DAKAR (Reuters) - Police in mostly Muslim Senegal broke up a protest outside the capital Dakar’s cathedral on Wednesday after Catholics accused the country’s president of making disparaging comments about Jesus.
The dispute between President Abdoulaye Wade and Senegal’s small but influential Catholic community is the latest twist in a growing controversy over Wade’s plan for a huge monument overlooking Dakar that depicts the “African renaissance”.
Imams this month attacked the statue of a giant family group as un-Islamic for presenting the human form as an object of worship — a criticism Wade sought to deflect this week by arguing that Christians prayed to a “man called Jesus Christ”.
“We were shaken and humiliated by the comparison which the head of state made between the monument to African renaissance and the representations found in our churches,” Theodore Adrien Sarr told a congregation in the cathedral.
“It is scandalous and unacceptable that the divinity of Jesus is jeered and questioned by the highest authority of state,” he added.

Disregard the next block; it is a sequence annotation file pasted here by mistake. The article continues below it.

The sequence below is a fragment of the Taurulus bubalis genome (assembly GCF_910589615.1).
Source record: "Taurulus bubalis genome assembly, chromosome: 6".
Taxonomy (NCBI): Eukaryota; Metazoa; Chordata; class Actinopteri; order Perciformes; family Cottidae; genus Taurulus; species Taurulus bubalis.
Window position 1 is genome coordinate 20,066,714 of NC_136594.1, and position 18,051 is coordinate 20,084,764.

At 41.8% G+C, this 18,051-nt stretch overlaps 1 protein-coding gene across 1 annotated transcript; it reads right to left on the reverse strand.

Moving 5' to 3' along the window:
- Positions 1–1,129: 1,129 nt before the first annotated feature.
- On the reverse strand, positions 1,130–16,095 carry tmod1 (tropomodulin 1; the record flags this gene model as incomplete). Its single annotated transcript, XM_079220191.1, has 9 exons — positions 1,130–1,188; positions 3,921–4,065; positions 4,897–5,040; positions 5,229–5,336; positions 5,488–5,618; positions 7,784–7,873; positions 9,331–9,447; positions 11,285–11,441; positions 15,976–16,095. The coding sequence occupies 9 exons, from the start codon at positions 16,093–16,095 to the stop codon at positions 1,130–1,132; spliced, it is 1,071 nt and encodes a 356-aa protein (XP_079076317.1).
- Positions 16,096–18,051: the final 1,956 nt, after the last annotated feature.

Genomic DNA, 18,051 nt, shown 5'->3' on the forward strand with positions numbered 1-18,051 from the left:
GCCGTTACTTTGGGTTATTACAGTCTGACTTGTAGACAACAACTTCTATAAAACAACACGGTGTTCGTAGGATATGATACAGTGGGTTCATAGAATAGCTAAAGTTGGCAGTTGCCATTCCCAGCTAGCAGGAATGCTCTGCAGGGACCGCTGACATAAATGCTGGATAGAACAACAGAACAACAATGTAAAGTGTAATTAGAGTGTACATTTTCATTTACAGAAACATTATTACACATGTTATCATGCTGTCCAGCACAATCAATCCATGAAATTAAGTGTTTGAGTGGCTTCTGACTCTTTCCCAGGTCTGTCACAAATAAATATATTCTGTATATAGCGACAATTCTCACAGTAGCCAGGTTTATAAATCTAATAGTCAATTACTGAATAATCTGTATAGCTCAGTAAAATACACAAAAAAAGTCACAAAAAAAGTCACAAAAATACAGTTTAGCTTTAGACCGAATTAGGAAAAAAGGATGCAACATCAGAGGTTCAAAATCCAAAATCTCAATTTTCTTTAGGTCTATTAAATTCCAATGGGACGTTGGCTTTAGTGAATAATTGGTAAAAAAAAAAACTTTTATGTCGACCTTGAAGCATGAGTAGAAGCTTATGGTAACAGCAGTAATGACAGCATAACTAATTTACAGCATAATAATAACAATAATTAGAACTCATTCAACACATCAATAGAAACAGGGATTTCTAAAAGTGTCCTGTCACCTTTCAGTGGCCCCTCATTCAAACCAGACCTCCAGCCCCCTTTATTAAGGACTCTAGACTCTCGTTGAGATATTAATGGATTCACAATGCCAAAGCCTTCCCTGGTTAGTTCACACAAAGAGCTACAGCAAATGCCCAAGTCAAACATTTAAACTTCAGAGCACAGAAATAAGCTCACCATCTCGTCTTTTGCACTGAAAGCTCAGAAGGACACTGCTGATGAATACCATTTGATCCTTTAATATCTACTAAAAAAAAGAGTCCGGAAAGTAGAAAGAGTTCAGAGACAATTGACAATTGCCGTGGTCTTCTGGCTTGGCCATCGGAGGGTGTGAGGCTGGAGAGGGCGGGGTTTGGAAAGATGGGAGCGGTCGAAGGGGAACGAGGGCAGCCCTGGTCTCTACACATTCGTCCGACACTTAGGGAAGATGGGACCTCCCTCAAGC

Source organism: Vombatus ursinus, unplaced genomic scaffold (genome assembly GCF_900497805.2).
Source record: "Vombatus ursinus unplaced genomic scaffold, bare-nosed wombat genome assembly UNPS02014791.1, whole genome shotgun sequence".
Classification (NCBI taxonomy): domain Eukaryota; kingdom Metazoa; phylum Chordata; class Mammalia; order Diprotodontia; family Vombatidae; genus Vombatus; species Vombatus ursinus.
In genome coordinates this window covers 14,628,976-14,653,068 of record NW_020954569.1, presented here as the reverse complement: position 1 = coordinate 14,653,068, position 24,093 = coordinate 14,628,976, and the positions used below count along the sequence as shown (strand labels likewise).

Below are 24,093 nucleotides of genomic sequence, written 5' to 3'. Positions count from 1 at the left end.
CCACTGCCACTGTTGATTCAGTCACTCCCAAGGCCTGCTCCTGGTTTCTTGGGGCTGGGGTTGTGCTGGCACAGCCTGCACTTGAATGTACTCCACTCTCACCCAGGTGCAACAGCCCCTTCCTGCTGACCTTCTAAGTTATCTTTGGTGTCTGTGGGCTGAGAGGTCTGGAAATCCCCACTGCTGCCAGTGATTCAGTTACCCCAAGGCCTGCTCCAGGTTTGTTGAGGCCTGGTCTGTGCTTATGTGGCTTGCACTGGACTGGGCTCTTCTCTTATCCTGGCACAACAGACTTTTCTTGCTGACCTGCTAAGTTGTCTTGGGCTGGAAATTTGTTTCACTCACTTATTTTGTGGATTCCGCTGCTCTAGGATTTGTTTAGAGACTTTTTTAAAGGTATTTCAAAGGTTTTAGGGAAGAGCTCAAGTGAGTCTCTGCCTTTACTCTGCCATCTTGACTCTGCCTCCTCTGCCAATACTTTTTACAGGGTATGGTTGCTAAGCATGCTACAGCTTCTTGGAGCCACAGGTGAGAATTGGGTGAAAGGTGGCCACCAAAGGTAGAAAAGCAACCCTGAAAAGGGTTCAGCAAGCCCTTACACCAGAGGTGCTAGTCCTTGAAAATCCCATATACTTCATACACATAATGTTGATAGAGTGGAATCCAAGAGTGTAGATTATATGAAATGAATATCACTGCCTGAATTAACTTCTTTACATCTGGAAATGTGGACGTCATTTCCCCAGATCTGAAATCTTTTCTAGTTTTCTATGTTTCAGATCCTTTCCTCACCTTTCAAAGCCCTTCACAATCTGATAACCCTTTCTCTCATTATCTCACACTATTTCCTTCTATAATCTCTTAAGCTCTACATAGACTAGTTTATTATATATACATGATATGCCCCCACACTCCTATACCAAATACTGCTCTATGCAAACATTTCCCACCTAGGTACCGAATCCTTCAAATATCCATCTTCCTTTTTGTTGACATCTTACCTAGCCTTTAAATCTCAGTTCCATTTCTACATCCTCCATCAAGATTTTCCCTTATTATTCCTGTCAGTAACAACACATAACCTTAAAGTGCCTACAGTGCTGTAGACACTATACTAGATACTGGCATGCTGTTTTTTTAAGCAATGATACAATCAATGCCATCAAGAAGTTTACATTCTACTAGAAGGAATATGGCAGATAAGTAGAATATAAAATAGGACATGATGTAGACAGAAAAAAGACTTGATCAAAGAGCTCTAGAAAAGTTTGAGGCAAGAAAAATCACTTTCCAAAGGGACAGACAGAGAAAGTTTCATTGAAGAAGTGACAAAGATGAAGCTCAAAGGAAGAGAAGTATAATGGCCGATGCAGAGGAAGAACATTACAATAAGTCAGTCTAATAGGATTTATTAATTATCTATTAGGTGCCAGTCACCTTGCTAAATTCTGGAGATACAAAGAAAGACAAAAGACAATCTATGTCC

Witnesses said security forces moved in quickly to break up an attempt by several hundred Christians to protest in the street outside the cathedral, a short walk from Wade’s presidential palace in central Dakar.
Around 90 percent of Senegalese are Muslim but the West African country has long nurtured a tradition of religious tolerance, notably to Christians who make up around six percent of the population.
Wade’s nearly-completed monument, a 50-meter bronze statue of a man, woman and a child, is perched on a hill looking out over the Atlantic and is meant to symbolize Africa’s liberation from “centuries of ignorance, intolerance and racism”.
Once finished in early 2010, the monument will be taller than New York’s Statue of Liberty and Wade hopes it will draw in tourists and revenue. Critics have labeled it a waste of money. (Writing by Mark John; Editing by Charles Dick)